Today’s Headlines

  • Plans to Extend Central Subway (Hoodline)
  • BART Board Tours Powell Station AKA ‘the Toilet’ (SFChron, SFBay)
  • SF Tries to Clear Homeless from Civic Center BART (SFExaminer)
  • BART Police Chief on Crime Reporting (SFChron)
  • Muni’s Three-Bike Racks (Hoodline)
  • Salesforce Gets Naming Rights to Transbay Transit Center (SFChron)
  • Seniors Especially Vulnerable at Crosswalks (SFWeekly)
  • Uber and Lyft Banned for SF Worker Ride Program (SFExaminer)
  • Cable Car Bell Ringing Winner (SFBay)
  • Boy and Father Hit by Pickup Truck while Bike Riding in Vallejo (SFGate)
  • Mill Valley Protects Steps and Paths (MarinIJ)
  • Commentary: Sad State of Oakland Streets, Sidewalks et al (SFChron)

Get state headlines at Streetsblog CA, national headlines at Streetsblog USA

  • mx

    SFMTA also announced they’re shutting down the subway for a month’s worth of nights and weekends (excepting Outside Lands) for testing the new trains —

    Surely other cities in the world manage to buy new trains without shutting down their subway system for days and days, right?

  • p_chazz
  • mx

    Sure, but those are systems that are literally falling apart and endangering people’s safety. And shutting them down is a big deal in those communities. People are moving to other parts of the city because of the L train shutdown.

    We already had a quite lengthy set of subway shutdown for rail replacement, then one for emergency telephone installation. It’s just rather disrespectful of riders for the agency to casually toss out “yeah, we’re shutting down the subway starting next week” as if it doesn’t really matter.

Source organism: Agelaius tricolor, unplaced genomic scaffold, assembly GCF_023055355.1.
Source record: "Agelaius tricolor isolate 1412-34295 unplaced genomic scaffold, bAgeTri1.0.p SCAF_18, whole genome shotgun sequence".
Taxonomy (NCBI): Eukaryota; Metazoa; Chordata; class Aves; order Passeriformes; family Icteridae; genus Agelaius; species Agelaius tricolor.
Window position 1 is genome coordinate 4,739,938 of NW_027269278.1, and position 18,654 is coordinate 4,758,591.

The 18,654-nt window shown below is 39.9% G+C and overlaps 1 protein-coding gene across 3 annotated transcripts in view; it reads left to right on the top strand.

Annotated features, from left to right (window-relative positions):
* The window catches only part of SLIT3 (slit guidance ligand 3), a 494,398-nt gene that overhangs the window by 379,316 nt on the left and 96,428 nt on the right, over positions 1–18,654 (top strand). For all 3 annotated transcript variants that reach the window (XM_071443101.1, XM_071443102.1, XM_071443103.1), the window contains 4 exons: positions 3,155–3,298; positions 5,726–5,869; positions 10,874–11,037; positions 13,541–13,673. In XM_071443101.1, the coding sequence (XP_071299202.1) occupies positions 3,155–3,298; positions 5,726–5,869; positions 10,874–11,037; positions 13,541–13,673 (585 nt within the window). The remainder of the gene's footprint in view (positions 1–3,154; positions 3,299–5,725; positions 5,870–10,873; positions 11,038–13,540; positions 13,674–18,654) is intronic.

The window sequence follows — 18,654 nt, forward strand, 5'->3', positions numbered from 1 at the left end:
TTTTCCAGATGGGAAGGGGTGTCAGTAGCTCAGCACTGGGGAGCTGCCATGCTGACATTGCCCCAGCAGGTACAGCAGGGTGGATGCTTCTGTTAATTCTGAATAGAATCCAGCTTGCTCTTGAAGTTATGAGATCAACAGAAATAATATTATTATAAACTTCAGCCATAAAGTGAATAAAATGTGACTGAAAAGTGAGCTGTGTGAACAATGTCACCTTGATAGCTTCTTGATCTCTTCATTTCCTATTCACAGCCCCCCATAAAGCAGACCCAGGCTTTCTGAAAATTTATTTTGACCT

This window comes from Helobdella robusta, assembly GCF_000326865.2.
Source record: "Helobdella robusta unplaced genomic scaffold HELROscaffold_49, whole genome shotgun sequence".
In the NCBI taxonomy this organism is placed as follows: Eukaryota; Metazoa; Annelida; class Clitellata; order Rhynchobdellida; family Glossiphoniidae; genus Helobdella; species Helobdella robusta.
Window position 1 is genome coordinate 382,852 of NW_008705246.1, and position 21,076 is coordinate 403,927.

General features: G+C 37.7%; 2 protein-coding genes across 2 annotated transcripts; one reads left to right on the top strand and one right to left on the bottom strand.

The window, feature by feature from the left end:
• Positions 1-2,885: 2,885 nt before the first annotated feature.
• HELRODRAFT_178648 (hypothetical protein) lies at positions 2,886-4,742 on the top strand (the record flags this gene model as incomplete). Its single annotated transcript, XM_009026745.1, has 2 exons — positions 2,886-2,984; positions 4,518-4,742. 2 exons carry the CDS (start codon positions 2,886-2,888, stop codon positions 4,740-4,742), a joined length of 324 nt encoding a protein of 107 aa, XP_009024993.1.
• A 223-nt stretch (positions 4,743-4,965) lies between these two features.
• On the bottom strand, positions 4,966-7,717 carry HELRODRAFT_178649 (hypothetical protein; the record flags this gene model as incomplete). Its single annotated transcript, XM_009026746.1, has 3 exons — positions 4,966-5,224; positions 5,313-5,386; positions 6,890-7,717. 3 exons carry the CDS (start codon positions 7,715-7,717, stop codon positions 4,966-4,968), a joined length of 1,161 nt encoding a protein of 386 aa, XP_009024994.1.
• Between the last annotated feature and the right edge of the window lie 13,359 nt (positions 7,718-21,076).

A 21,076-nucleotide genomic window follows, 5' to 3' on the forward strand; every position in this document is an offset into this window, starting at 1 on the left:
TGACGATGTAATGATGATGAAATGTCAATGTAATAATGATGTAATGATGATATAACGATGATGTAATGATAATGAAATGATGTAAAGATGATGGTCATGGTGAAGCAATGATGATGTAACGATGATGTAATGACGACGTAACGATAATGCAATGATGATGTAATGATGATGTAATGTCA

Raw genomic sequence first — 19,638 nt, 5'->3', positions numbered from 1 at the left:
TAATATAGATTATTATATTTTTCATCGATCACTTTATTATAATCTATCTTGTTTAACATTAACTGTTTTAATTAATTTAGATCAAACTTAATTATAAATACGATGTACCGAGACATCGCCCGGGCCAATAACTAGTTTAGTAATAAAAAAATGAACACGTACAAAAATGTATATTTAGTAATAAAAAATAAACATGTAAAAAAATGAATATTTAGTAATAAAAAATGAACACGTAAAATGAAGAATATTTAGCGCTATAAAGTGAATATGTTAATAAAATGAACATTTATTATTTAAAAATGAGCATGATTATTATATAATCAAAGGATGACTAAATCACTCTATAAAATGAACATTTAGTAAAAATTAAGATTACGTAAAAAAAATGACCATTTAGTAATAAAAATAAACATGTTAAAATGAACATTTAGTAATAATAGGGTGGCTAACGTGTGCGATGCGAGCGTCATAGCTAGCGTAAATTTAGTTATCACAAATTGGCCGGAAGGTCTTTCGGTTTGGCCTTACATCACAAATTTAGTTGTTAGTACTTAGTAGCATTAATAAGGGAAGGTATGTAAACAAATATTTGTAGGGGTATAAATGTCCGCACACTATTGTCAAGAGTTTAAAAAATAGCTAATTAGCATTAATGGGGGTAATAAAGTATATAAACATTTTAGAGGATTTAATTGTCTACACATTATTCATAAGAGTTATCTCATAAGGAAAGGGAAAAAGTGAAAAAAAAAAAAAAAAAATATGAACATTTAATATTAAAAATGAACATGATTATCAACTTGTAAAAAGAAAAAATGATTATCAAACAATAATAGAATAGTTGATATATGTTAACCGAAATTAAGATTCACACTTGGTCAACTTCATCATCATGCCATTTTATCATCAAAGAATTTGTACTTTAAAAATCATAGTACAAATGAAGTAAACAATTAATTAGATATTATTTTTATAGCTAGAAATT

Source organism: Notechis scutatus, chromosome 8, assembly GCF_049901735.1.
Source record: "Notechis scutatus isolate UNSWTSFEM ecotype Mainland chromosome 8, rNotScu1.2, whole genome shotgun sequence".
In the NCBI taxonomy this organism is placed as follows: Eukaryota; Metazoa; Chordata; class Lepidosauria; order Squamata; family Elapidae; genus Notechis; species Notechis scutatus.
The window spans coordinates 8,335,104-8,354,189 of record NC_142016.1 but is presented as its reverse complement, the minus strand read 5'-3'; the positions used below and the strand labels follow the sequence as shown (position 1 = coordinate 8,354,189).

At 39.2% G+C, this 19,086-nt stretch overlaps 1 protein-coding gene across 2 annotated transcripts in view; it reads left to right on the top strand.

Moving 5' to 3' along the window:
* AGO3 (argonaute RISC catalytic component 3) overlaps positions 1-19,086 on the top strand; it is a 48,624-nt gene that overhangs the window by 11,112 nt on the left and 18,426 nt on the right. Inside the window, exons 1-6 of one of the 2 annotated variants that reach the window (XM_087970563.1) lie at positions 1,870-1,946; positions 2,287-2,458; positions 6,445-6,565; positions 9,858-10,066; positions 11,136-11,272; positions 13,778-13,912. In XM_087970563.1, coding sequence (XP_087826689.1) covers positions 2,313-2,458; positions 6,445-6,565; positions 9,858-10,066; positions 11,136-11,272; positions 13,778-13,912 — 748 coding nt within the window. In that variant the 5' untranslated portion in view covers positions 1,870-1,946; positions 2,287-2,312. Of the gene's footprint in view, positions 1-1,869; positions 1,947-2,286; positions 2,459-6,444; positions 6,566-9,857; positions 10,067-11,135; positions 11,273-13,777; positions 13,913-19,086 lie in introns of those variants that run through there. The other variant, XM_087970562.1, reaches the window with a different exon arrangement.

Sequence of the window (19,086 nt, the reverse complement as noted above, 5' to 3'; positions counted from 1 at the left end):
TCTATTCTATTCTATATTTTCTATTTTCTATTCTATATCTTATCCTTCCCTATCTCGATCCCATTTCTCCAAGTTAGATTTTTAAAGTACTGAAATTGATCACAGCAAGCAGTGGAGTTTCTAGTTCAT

Has there been any explanation for why the testing couldn’t be done over a longer period of time for fewer hours each day? It would feel far less insulting if there was at least some element of “we really wanted to avoid this, but here’s why we can’t do it any other way than a shutdown” to it.

  • david vartanoff

    the answer, of course is overnights, but because Muni never hires enough operators, scheduling crews for overnights would also cause missing runs during normal service.

  • NYC subway is constantly upgrading and making repairs to its 100+ year old system. Service disruptions are the norm, but the major difference between SF and NYC is that the latter has a far more extensive system running than SF. If I know the A/C trains are being rerouted on weekends I have options to get around. However, if the K/L/M lines are shut down in the Market St. tunnel, I’m screwed.
    The other difference is communication. NYC riders are warned well in advance of any track work or planned service changes.